The term ‘concentration’ is used when we measure gasses like carbon dioxide, methane or oxygen. Concentration of a particular gas is defined as the amount of gas by volume in the air. The two most common units of measurement for concentration are parts-per-million (PPM), and percent concentration (%)

What is PPM

PPM (Parts-per-million)is the ratio of one gas to another. For example, 500 ppm of CO2 means that if you could count a million gas molecules, 500 of them would be carbon dioxide and 999,500 molecules would be some other gasses.

Parts per million calculations are often used when measuring concentrations in gasses. PPM is calculated by dividing the mass of the solute (the minor component in the solution) by the mass of the solution and then multiplying by 1,000,000.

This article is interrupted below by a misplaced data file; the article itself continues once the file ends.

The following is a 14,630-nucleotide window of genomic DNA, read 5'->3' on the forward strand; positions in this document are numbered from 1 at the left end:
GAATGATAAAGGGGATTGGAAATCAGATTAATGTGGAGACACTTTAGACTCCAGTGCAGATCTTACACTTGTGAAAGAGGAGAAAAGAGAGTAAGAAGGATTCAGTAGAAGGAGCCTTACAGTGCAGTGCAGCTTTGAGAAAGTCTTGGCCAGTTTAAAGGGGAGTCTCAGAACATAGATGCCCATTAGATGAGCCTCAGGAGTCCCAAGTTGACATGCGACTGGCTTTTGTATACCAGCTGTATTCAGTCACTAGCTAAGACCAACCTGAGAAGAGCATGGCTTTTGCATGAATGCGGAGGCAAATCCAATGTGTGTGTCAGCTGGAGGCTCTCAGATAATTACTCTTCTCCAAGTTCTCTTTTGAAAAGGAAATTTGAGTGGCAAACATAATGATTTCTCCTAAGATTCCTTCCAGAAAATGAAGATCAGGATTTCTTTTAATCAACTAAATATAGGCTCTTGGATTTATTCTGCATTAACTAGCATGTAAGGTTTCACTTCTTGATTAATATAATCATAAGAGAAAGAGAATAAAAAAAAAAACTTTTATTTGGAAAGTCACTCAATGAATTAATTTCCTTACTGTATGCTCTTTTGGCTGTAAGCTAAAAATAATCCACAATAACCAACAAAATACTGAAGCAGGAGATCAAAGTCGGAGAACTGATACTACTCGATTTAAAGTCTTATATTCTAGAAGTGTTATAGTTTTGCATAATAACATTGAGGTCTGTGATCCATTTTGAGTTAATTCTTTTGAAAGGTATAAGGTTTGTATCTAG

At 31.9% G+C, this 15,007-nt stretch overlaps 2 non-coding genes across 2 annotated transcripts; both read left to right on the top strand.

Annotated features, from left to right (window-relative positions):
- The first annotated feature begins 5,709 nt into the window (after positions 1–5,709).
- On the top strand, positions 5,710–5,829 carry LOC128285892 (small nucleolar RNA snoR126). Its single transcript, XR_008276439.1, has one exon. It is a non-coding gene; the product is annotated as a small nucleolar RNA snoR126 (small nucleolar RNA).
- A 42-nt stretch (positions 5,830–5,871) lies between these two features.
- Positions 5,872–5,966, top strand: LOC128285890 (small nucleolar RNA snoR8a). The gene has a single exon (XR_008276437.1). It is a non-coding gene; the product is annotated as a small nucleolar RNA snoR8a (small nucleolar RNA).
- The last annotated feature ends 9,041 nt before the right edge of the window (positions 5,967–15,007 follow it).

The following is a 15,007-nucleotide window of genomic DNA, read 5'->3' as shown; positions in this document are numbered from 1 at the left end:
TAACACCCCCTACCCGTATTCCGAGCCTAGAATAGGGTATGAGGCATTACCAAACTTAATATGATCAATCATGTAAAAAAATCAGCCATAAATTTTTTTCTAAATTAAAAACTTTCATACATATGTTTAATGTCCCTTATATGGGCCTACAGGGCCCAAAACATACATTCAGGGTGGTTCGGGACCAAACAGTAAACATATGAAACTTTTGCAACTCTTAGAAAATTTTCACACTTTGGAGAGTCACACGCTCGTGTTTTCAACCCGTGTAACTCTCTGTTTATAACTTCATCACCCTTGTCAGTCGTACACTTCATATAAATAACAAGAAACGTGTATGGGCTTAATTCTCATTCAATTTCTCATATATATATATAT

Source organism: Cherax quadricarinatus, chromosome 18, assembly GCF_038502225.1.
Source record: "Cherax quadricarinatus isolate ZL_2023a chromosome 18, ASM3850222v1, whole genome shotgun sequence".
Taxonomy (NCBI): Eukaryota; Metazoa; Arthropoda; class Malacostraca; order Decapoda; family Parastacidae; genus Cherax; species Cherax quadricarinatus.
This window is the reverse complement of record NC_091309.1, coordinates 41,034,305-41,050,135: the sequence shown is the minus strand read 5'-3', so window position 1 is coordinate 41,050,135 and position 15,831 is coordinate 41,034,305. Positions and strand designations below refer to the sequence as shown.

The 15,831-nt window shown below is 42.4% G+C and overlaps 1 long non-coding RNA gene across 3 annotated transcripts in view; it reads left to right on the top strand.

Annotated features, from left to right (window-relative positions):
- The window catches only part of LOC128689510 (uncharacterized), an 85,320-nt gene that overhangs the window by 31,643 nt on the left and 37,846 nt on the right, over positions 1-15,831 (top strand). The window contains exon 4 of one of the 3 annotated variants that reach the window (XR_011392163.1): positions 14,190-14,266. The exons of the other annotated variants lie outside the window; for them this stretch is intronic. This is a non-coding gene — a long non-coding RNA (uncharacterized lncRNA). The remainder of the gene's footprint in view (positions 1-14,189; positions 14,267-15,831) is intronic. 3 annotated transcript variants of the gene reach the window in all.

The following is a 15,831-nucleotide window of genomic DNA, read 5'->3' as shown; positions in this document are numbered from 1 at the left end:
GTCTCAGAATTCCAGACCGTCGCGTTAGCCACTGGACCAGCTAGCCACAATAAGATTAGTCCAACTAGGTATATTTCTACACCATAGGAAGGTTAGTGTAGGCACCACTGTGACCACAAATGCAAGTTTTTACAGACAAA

PPM = mass of solute / mass of solution x 1,000,000

Converting PPM to Percentage (%)

When PPM levels of any gas are over 10,000 PPM, we usually move from PPM to ‘percent concentration’. For example, instead of describing 15,000 ppm CO2, we talk about 1.5% CO2.

15,000 / 1,000,000 = 0.015 (1.5%)

1 ppm = 0.0001% gas

Acceptable CO2 Concentrations

A table showing safe levels of indoor CO2 is shown below.

250-400 ppm Normal background concentration in outdoor ambient air
400-1,000 ppm Concentrations typical of occupied indoor spaces with good air exchange
1,000-2,000 ppm Complaints of drowsiness and poor air.
2,000-5,000 ppm Headaches, sleepiness and stagnant, stale, stuffy air. Poor concentration, loss of attention, increased heart rate and slight nausea may also be present.
5,000 ppm Workplace exposure limit (as 8-hour TWA) in most jurisdictions.
>40,000 ppm Exposure may lead to serious oxygen deprivation resulting in permanent brain damage, coma, even death.